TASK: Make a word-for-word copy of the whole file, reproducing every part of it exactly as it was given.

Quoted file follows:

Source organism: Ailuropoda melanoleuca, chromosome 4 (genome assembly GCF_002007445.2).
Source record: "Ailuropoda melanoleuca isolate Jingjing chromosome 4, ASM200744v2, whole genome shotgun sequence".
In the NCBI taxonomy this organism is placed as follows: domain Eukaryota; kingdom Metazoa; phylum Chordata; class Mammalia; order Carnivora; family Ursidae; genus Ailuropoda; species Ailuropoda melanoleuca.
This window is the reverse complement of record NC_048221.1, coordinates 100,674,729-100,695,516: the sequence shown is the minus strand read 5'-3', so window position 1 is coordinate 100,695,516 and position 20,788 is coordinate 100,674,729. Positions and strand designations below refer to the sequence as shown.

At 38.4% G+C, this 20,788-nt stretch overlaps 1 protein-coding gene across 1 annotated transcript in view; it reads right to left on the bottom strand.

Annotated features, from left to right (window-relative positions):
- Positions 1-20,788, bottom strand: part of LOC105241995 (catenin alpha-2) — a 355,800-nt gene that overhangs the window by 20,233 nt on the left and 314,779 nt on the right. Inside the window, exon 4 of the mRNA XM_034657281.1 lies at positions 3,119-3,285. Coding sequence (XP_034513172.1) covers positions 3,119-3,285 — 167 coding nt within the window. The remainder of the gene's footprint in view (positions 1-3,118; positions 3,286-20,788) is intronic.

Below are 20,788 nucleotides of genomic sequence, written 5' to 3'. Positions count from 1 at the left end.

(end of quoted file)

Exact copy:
Source organism: Ailuropoda melanoleuca, chromosome 4 (genome assembly GCF_002007445.2).
Source record: "Ailuropoda melanoleuca isolate Jingjing chromosome 4, ASM200744v2, whole genome shotgun sequence".
In the NCBI taxonomy this organism is placed as follows: domain Eukaryota; kingdom Metazoa; phylum Chordata; class Mammalia; order Carnivora; family Ursidae; genus Ailuropoda; species Ailuropoda melanoleuca.
This window is the reverse complement of record NC_048221.1, coordinates 100,674,729-100,695,516: the sequence shown is the minus strand read 5'-3', so window position 1 is coordinate 100,695,516 and position 20,788 is coordinate 100,674,729. Positions and strand designations below refer to the sequence as shown.

At 38.4% G+C, this 20,788-nt stretch overlaps 1 protein-coding gene across 1 annotated transcript in view; it reads right to left on the bottom strand.

Annotated features, from left to right (window-relative positions):
- Positions 1-20,788, bottom strand: part of LOC105241995 (catenin alpha-2) — a 355,800-nt gene that overhangs the window by 20,233 nt on the left and 314,779 nt on the right. Inside the window, exon 4 of the mRNA XM_034657281.1 lies at positions 3,119-3,285. Coding sequence (XP_034513172.1) covers positions 3,119-3,285 — 167 coding nt within the window. The remainder of the gene's footprint in view (positions 1-3,118; positions 3,286-20,788) is intronic.

Below are 20,788 nucleotides of genomic sequence, written 5' to 3'. Positions count from 1 at the left end.